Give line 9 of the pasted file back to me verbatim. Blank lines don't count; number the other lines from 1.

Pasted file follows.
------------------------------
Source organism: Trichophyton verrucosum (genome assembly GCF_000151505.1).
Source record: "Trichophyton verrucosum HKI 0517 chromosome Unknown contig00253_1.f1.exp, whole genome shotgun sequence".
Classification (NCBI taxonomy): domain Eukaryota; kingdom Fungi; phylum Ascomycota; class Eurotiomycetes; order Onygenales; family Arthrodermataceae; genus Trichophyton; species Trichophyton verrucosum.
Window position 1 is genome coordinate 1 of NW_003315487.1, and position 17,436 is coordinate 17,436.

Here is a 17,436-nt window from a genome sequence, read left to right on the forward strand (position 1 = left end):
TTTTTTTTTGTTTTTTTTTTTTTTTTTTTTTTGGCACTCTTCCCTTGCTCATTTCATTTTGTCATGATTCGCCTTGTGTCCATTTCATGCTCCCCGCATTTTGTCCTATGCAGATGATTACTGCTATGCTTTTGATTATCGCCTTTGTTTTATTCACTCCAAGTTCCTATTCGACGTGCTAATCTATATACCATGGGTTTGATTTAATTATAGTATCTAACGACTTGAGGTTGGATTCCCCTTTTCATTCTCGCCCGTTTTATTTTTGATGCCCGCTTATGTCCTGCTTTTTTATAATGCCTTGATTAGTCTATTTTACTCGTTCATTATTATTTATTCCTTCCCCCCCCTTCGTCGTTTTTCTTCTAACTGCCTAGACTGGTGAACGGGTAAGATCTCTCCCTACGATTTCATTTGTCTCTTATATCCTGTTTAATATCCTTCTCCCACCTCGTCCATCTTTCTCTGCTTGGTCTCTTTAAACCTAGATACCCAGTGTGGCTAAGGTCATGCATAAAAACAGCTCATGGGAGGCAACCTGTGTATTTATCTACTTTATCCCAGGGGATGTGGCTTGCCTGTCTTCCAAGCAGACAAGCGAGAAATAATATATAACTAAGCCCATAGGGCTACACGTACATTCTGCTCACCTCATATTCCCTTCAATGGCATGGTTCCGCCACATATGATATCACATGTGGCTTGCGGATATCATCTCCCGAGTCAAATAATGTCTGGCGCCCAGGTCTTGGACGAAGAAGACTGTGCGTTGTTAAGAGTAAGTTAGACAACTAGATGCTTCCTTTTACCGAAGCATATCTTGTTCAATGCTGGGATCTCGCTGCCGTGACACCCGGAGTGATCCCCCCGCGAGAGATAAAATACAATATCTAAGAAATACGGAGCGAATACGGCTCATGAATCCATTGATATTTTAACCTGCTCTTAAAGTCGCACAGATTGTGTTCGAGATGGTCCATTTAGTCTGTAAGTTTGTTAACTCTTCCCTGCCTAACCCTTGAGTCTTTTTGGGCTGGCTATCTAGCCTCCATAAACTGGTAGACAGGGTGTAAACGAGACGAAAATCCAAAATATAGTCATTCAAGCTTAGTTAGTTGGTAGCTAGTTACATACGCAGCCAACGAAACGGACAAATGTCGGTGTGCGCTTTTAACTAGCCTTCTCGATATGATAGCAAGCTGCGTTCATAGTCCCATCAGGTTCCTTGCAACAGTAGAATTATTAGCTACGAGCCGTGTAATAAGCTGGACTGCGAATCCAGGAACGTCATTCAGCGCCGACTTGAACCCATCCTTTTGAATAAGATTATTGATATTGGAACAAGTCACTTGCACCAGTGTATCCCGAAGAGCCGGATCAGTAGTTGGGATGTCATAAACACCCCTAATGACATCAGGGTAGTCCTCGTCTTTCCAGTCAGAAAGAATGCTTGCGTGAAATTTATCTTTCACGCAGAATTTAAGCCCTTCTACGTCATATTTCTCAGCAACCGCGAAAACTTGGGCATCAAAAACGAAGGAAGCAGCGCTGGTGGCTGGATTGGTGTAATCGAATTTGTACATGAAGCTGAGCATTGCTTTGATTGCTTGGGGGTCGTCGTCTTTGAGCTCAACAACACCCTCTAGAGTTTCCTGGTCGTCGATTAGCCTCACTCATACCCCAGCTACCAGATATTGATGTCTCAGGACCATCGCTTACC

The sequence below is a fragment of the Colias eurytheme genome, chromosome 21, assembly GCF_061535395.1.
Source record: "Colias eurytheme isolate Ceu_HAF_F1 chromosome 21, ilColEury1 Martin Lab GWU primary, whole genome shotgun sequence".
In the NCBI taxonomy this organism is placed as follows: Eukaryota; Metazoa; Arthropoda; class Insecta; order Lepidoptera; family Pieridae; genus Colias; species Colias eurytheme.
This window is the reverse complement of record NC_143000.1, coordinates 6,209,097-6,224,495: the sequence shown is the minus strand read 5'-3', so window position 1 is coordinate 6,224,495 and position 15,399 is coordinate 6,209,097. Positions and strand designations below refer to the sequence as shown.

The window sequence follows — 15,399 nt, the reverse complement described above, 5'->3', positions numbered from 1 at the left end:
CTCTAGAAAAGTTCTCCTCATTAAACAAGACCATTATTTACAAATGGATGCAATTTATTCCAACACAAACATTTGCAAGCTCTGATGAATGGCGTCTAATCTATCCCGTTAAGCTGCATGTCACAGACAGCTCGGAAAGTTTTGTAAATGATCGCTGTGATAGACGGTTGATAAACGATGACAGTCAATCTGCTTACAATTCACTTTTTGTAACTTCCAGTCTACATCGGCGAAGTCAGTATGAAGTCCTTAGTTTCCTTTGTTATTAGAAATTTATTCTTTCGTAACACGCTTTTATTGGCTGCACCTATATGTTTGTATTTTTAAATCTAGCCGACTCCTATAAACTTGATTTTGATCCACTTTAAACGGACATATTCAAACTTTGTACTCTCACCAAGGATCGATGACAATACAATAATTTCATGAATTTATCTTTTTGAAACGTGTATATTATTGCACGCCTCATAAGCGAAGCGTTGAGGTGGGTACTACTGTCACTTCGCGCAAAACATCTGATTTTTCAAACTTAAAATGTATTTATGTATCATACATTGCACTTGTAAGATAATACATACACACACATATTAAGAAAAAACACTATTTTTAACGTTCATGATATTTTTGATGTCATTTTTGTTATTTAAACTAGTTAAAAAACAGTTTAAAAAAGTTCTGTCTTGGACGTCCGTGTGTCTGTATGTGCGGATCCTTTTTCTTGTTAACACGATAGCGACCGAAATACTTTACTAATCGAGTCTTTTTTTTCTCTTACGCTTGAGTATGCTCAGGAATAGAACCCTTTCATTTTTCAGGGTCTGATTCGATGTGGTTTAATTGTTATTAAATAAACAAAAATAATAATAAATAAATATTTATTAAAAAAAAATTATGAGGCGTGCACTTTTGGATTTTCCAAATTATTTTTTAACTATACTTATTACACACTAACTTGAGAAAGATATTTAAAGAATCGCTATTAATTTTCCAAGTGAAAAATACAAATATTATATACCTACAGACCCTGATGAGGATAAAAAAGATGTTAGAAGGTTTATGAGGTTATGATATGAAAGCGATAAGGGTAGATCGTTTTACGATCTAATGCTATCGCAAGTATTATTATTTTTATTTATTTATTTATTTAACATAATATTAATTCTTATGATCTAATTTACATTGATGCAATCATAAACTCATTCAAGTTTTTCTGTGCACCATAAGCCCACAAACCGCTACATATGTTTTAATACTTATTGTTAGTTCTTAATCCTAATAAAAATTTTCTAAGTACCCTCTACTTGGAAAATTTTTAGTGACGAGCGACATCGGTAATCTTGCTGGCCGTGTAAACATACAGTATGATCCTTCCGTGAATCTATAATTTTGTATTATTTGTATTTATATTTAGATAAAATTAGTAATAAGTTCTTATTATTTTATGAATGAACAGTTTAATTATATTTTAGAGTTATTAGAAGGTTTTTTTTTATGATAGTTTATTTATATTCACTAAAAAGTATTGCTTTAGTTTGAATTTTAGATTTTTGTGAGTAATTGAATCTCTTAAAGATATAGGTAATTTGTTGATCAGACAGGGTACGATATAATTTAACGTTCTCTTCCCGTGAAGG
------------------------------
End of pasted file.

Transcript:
In the NCBI taxonomy this organism is placed as follows: Eukaryota; Metazoa; Arthropoda; class Insecta; order Lepidoptera; family Pieridae; genus Colias; species Colias eurytheme.